Numbers in the newsroom
Two good reminders that we too often get carried away with numbers without providing context, and especially, proper context.
- "On the Media" led last week's show with an interview with Michael Blastland, co-author of "The Numbers Game," and a book I intend to get on my desk as soon as possible. Blastland and host Bob Garfield throw back and forth on the absurdity of some of the numbers being used ($700 billion bailout, $50 billion fraud) without giving people some sense of their context. Blastland suggests that perhaps that $700 billion isn't so bad at all when compared with the economy's total broken down per person.
- In response to a Poynter E-media Tidbits post about this week's dam break and spill of coal fly ash across part of the the western Tennessee landscape, one reader challenged the rather common comparison of saying things like it was equivalent to almost 800 (average) Olympic-sized swimming pools. I think the commenter, Alex Dering, has a good point: First, unless there is a standard depth for an Olympic pool, "average" is rather suspect. Second, most people see Olympic pools not as volume but as surface area. I think that's very important - when we use comparisons, we need to use them as people recognize them, and sometimes people do not "see" all dimensions. (Example: You have a 200-foot-deep well whose opening is 6 feet across. To most people, that's perceived as a 6-foot-wide hole (with the accompanying area dimensions generally understood) and not a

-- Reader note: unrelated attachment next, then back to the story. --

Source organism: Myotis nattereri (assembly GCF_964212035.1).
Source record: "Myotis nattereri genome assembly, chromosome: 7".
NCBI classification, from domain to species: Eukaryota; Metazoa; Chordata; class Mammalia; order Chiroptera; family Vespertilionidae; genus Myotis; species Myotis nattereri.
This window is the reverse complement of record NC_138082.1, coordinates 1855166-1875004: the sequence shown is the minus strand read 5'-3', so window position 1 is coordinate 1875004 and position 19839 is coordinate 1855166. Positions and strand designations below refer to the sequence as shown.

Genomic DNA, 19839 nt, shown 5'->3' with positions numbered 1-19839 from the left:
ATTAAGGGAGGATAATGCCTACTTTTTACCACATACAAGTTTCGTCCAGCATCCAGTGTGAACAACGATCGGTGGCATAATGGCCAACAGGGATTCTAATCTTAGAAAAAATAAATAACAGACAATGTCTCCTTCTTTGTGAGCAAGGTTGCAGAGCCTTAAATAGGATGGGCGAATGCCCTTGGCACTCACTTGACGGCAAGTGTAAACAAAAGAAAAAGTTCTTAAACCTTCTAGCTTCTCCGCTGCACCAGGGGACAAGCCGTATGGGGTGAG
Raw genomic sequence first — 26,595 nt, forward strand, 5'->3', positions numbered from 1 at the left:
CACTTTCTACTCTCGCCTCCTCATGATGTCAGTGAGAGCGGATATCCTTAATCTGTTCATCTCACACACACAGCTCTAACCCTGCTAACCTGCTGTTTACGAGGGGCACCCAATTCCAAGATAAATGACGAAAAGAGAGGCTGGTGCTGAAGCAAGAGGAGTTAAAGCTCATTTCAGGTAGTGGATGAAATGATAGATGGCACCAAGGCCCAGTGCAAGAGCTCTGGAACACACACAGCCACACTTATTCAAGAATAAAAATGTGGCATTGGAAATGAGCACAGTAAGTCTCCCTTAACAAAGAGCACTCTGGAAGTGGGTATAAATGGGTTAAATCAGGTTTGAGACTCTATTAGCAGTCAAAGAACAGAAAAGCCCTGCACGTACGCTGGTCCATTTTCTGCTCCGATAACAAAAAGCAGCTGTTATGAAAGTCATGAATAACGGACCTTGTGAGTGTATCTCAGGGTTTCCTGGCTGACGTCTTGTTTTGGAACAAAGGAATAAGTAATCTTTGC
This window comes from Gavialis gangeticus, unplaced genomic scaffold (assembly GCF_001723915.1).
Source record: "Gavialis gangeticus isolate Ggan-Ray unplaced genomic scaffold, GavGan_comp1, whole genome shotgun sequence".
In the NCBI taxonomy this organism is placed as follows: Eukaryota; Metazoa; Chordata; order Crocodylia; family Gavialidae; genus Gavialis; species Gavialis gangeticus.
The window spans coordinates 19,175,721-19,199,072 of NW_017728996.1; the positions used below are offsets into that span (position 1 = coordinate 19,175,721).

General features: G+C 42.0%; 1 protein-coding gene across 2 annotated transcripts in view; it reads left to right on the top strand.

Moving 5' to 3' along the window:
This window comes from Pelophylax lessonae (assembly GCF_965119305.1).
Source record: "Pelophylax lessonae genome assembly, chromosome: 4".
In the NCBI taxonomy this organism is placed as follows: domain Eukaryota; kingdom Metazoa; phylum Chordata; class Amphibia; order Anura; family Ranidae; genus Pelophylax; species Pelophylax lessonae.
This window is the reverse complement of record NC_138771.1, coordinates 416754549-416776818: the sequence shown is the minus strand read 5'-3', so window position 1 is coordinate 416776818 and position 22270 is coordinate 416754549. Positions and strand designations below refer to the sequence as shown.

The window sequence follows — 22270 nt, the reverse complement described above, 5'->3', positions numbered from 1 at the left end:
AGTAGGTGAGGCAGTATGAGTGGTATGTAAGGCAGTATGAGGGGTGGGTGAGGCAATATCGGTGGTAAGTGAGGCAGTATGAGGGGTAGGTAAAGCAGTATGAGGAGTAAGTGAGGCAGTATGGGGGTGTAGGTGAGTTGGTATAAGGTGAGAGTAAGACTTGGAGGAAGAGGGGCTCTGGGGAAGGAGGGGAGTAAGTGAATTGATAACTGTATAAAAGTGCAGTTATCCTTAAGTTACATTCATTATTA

1,2007,200-cubic-foot cylinder (though I am using the word "cylinder" here, you can see from my numbers -- and thanks to Pete for outpointing the mistype -- that I conceived of it more square. I suppose I could have used "column" instead. If, indeed, you take it as a round hole, the volume's about 5,600 cubic feet, as Pete points out.) When we run into huge numbers, we risk losing all sense of proportion anyhow because there is little on Earth to compare with which we have direct knowledge. (And, as the critic points out, saying something will stretch x times in relation to distance to the moon basically still just produces "gee, that's a large number.")
- 86,400 seconds in a day
- 604,800 seconds in a seven-day week
- 31,536,000 seconds in a (365-day) year.